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Participatory Development Research. Enhancing Capacity within Applied Research - Case: Livestock

Halberg, Senior researcher Niels and Schou Larsen, Carl Erik (2003) Participatory Development Research. Enhancing Capacity within Applied Research - Case: Livestock. In: Dolberg, Frands and Petersen, Poul Henning (Eds.) http://www.ihh.kvl.dk/htm/php/Tune03/index2.htm.

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Online at: http://www.ihh.kvl.dk/htm/php/Tune03/index2.htm

Summary

The acceptance of the ideals of participatory and cross-disciplinary approaches in agricultural research for development is now widespread in the development sector and with good reason. However, in spite of the importance of these approaches when addressing smallholder livestock farming systems the real success stories are few, probably because of the difficulties in cross-disciplinary research and the lack of a clear understanding of participatory approaches among many researchers. There is a need to share experiences with these approaches among researchers and development officers. This paper uses three examples of Danida funded research for development projects to discuss ideas of participatory action research and cross-disciplinarity against experiences from the field.
Action research is an activity that combines research and development by trying to help local people solving an immediate problematic situation and simultaneously building general knowledge using scientific methods. This gives the researcher a dual role as participant and observer of the system through the phases of the research cycle, e.g. problem identification, planning of interventions, implementation/action and finally observation as a basis for another round starting with a revised problem description. Cross disciplinarity is needed to research the complex interactions between crops, livestock, farm management and off-farm activities in smallholder systems and their link with questions such as marketing, environmental pressure, gender issues and poverty. Cross-disciplinary collaboration between researchers vary in the extent of integration of the different disciplines from Multidisciplinary over Inter- to Trans-disciplinary and it seems important to be aware of the ambitions in a project from the outset. Large resources are needed to carry out truly Trans-disciplinary research because time is needed for researchers to agree on a common methodology, coordinate data recording and interpretation which give both Intra-Project and Extra-project challenges.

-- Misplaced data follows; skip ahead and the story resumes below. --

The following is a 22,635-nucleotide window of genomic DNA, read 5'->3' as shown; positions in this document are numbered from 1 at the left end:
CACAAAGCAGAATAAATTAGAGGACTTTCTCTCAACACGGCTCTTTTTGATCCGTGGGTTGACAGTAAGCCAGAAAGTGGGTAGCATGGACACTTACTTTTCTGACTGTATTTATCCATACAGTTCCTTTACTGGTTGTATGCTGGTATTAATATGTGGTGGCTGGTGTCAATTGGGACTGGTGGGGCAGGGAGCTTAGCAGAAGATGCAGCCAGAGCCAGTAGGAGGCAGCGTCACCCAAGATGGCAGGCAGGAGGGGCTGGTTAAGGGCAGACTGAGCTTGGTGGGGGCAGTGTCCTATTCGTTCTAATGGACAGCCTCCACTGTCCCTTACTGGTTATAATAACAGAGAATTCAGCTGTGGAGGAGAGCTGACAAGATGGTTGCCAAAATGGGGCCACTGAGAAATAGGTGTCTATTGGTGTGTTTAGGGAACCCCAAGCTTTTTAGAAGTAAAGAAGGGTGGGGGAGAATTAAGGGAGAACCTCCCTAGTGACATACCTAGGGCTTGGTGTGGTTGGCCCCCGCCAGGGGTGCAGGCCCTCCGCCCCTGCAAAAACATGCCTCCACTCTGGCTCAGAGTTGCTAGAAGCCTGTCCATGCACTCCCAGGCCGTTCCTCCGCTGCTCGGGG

The challenges of participation and cross-disciplinarity were addressed differently in the three reviewed projects as demonstrated in the paper. Important experiences for researchers and results for farmers have been gained in all three projects but none of them succeeded in being both Cross-disciplinary and truly participatory at the same time. The projects demonstrate a significant development during their lifetime and a clear commitment by the researchers to serve development purposes involving local stakeholders at different stages in the process. These experiences should therefore encourage a more widespread interaction between development programmes and research in the future. It has proven difficult to establish and maintain cross-disciplinary research projects for a number of reasons, some of which rely on researcher attitudes and traditions and others on funding mechanisms.


EPrint Type:Conference paper, poster, etc.
Type of presentation:Paper
Keywords:cross-disciplinary, research, development, livestock research, tropical farming systems, action research, case study
Subjects: Knowledge management > Research methodology and philosophy > Systems research and participatory research
Research affiliation: Denmark > AU - Aarhus University > AU, DJF - Faculty of Agricultural Sciences
Related Links:http://www.ihh.kvl.dk/htm/php/Tune03/, http://www.ihh.kvl.dk/htm/php/ardaf.php
Deposited By: Halberg, Director, PhD Niels
ID Code:2466
Deposited On:29 Mar 2004
Last Modified:12 Apr 2010 07:29
Document Language:English
Status:Published
Refereed:Not peer-reviewed

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